09/06/2015 11:09 BST | Updated 09/06/2016 06:12 BST

Deputy Editor On Trial Over Hacking

Former News of the World editor Andy Coulson's deputy has become the latest of a string of journalists to go on trial for plotting to hack phones of celebrities.

Neil Wallis, Coulson's right-hand man between 2003 and 2007, is accused of being part of the scandal which led to the Sunday tabloid shutting down in July 2011.

The court heard that it was "inconceivable" that those above and below him in the newsroom all knew what was going on but he did not.

A jury at the Old Bailey was told that Coulson was convicted in the first much-publicised hacking trial but his predecessor Rebekah Brooks was cleared of conspiring to intercept messages.

A number of other staff at the News of the World (NotW) pleaded guilty of the same charge, prosecutor Julian Christopher QC said.

Opening the trial, he said Wallis was not accused of doing any of the hacking himself, but he knew it was being done and agreed to it.

Mr Christopher said: "The practice was so widespread at the NotW that it is inconceivable that the editor above him should have been involved, and those below him should have been involved, without him also knowing about it and being involved."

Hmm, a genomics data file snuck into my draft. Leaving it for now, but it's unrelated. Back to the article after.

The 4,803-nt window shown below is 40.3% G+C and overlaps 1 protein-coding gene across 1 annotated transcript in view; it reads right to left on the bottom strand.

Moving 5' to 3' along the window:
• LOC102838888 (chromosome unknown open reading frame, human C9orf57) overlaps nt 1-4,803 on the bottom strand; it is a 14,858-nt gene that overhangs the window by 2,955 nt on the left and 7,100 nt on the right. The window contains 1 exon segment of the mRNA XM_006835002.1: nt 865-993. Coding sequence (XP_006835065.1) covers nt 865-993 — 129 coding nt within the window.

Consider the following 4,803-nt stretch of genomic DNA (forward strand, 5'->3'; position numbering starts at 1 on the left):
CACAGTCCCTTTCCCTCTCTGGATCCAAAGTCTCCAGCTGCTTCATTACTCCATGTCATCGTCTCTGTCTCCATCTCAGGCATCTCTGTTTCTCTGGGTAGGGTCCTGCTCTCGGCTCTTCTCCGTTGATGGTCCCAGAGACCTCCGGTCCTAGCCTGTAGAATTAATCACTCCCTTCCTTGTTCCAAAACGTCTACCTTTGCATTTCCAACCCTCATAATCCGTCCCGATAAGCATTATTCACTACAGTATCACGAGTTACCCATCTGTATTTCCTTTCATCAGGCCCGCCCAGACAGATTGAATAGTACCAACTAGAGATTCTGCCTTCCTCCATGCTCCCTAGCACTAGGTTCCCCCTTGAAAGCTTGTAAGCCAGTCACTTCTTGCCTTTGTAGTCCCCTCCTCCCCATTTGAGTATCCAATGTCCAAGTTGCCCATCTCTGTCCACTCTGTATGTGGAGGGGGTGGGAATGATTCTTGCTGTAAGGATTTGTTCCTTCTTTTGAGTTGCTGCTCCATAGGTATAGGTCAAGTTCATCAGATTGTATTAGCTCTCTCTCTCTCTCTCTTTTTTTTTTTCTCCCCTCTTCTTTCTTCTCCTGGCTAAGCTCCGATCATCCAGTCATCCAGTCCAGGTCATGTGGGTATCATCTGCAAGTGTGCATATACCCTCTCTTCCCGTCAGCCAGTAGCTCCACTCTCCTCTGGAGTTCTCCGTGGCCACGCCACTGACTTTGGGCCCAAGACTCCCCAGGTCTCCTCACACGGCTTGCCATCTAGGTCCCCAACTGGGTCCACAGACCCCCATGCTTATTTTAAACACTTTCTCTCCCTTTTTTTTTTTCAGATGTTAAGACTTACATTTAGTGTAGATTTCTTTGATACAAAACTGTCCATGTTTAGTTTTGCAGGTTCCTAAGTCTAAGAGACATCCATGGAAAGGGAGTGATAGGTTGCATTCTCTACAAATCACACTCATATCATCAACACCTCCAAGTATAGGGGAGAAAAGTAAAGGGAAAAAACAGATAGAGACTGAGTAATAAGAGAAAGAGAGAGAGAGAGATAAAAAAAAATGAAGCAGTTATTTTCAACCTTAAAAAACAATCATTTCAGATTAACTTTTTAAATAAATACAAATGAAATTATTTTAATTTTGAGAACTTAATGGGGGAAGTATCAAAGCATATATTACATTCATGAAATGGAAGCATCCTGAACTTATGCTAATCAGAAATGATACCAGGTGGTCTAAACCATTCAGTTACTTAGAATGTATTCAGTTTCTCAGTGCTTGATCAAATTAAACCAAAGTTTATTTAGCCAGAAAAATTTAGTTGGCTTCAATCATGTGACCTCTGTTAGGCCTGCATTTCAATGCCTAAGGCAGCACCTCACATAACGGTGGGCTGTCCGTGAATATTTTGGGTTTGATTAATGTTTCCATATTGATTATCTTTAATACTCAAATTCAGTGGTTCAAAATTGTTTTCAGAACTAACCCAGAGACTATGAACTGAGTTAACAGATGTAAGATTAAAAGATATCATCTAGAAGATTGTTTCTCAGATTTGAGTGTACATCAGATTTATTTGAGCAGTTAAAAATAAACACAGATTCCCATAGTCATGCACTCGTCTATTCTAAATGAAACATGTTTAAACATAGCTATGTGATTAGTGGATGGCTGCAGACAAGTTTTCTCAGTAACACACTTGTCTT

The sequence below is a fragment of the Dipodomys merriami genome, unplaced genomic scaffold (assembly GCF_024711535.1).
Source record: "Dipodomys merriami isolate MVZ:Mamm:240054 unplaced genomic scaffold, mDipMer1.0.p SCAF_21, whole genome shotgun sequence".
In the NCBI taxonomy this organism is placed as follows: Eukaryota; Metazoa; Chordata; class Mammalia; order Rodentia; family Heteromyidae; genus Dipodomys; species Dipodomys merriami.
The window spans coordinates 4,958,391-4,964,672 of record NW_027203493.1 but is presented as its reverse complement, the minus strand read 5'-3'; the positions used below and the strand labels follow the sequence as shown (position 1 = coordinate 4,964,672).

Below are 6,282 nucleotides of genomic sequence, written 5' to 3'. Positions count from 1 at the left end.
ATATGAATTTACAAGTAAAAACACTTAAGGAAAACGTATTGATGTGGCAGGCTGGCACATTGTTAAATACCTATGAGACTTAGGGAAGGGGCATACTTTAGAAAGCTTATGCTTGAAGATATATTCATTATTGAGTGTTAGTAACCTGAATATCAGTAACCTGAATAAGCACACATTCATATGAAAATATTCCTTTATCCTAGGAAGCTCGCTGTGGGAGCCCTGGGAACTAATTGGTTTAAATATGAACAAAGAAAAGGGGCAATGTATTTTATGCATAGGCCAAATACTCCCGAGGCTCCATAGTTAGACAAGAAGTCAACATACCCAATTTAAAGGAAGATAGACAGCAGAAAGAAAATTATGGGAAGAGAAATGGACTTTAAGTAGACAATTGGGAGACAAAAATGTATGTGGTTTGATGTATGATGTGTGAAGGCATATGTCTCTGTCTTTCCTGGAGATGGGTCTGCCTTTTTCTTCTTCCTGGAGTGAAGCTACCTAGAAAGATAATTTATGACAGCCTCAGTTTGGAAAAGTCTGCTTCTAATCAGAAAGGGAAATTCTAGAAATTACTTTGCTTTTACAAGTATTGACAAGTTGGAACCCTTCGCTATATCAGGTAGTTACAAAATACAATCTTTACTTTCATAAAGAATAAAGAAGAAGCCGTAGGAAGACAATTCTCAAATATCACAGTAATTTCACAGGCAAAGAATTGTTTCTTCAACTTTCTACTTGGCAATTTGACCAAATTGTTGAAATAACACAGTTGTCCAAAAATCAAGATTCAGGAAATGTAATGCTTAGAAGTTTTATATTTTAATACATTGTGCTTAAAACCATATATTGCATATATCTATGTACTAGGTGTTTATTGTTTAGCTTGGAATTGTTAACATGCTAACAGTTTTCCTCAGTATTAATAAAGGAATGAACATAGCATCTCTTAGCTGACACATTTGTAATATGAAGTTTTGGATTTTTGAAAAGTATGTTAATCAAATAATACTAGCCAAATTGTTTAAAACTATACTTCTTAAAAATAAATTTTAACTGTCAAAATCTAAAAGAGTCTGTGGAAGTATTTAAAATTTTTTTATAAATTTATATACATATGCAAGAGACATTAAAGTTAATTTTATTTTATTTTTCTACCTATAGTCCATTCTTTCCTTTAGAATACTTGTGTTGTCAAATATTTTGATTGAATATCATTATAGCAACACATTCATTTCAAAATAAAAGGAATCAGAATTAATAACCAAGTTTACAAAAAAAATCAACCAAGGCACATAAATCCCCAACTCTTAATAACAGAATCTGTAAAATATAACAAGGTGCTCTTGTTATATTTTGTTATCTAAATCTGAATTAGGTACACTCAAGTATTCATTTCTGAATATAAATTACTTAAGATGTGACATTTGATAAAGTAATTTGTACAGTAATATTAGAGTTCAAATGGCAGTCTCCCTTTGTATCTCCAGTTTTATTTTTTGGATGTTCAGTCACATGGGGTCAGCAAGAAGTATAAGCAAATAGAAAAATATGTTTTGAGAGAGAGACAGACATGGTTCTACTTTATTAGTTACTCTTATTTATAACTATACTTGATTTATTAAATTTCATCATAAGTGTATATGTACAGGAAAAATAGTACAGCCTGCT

A phone-hacking journalist would recount one occasion when Wallis and Coulson were both played a taped voicemail recording setting a story in motion, he said.

And Wallis was included in a number of emails which referred "obliquely" to hacking, the prosecutor said, adding: "All those involved in the email plainly knew what was being referred to."

Wallis, 64, of Chiswick, west London, denies conspiracy to hack phones.

The jury was told that the phrase "phone hacking" was coined after the arrests in August 2006 of royal correspondent Clive Goodman and investigator Glenn Muclaire, who was paid around £100,000 a year by the NotW.

Searches of Muclaire's premises and a NotW safe revealed a number of recordings of voicemails.

The pair admitted hacking later that year but the conspiracy went further, the court heard.

Three news desk editors, a chief reporter and features editor have since admitted involvement.

Mr Christopher said an analysis of phone records revealed a vast number of calls made during this period on phones attributable to the paper and its staff to the mobile numbers of various celebrities, public figures and private individuals connected to the Royal Household.

Journalist Dan Evans, who was recruited to the NotW from the Sunday Mirror, has admitted extensive hacking and has agreed to give evidence for the prosecution, the jury was told.

The prosecutor said: "He will be able to provide a snapshot of what was taking place at the NotW under the stewardship of Andy Coulson at the top - and his deputy Mr Wallis."